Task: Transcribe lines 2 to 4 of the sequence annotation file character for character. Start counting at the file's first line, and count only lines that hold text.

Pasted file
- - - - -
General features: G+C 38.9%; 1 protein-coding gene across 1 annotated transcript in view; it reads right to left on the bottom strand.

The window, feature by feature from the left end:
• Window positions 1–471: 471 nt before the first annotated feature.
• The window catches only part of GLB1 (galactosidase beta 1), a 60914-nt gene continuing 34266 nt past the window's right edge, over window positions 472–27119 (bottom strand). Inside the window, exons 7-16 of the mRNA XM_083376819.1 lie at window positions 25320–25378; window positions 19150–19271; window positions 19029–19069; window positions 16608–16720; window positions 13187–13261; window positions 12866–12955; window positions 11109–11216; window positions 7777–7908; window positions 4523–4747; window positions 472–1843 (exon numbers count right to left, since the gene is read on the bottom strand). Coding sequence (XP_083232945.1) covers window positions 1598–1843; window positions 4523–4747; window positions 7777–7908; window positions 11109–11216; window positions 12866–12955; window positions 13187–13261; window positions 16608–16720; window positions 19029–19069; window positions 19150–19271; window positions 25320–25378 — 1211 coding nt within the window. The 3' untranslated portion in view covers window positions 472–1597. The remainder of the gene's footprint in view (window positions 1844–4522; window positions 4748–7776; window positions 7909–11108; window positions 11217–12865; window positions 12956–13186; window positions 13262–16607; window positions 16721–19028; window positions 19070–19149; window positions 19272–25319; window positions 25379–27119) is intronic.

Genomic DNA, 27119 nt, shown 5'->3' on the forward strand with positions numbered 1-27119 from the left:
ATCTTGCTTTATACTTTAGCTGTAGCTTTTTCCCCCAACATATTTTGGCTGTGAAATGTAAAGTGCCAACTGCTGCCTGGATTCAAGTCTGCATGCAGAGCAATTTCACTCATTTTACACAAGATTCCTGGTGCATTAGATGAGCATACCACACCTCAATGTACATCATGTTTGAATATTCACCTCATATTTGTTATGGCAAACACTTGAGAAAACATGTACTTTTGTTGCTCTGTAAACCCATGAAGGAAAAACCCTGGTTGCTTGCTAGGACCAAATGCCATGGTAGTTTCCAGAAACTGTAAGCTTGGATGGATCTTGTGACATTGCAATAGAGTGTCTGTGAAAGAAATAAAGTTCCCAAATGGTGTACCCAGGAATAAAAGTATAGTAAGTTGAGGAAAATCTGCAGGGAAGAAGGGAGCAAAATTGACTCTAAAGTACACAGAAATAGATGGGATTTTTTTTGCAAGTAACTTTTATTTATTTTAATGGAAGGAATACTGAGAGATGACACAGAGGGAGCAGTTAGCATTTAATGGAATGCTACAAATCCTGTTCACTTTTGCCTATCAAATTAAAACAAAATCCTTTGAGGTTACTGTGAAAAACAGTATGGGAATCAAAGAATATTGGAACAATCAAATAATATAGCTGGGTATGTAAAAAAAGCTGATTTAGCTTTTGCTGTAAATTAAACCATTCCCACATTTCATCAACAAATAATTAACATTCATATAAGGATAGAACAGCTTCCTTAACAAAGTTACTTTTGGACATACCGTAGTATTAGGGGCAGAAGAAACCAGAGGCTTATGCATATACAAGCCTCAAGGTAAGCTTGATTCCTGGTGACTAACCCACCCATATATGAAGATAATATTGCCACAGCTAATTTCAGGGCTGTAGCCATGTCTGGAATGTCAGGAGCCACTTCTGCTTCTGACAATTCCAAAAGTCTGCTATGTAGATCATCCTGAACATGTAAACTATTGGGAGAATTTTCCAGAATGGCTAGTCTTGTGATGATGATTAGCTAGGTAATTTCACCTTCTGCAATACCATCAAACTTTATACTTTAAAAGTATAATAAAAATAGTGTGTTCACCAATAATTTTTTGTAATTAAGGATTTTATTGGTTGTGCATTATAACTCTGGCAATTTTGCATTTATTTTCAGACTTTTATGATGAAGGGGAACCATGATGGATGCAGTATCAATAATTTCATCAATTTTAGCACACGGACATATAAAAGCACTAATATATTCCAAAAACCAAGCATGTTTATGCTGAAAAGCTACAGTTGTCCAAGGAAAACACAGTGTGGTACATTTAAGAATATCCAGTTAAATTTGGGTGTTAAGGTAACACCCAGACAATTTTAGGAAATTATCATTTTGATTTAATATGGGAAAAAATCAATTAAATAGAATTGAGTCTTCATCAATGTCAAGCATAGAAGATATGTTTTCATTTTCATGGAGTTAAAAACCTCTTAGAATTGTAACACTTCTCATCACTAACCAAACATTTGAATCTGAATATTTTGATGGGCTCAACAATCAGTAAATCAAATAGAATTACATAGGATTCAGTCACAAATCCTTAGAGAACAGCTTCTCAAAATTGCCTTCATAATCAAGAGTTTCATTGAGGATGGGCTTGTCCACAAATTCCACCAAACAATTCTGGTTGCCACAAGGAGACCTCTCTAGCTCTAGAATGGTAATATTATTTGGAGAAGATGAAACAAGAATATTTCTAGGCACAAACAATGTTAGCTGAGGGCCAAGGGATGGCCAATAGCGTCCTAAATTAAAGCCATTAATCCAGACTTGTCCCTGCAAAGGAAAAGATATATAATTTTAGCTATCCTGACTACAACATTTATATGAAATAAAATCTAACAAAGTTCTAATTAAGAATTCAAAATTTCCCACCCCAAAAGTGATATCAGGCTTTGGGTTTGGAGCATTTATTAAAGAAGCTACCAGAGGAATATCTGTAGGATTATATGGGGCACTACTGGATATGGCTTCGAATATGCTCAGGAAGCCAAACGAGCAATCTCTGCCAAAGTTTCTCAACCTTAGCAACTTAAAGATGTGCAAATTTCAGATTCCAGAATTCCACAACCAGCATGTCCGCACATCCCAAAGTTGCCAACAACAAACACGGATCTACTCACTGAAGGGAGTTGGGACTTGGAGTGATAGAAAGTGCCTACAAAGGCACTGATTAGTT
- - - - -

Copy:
The window, feature by feature from the left end:
• Window positions 1–471: 471 nt before the first annotated feature.
• The window catches only part of GLB1 (galactosidase beta 1), a 60914-nt gene continuing 34266 nt past the window's right edge, over window positions 472–27119 (bottom strand). Inside the window, exons 7-16 of the mRNA XM_083376819.1 lie at window positions 25320–25378; window positions 19150–19271; window positions 19029–19069; window positions 16608–16720; window positions 13187–13261; window positions 12866–12955; window positions 11109–11216; window positions 7777–7908; window positions 4523–4747; window positions 472–1843 (exon numbers count right to left, since the gene is read on the bottom strand). Coding sequence (XP_083232945.1) covers window positions 1598–1843; window positions 4523–4747; window positions 7777–7908; window positions 11109–11216; window positions 12866–12955; window positions 13187–13261; window positions 16608–16720; window positions 19029–19069; window positions 19150–19271; window positions 25320–25378 — 1211 coding nt within the window. The 3' untranslated portion in view covers window positions 472–1597. The remainder of the gene's footprint in view (window positions 1844–4522; window positions 4748–7776; window positions 7909–11108; window positions 11217–12865; window positions 12956–13186; window positions 13262–16607; window positions 16721–19028; window positions 19070–19149; window positions 19272–25319; window positions 25379–27119) is intronic.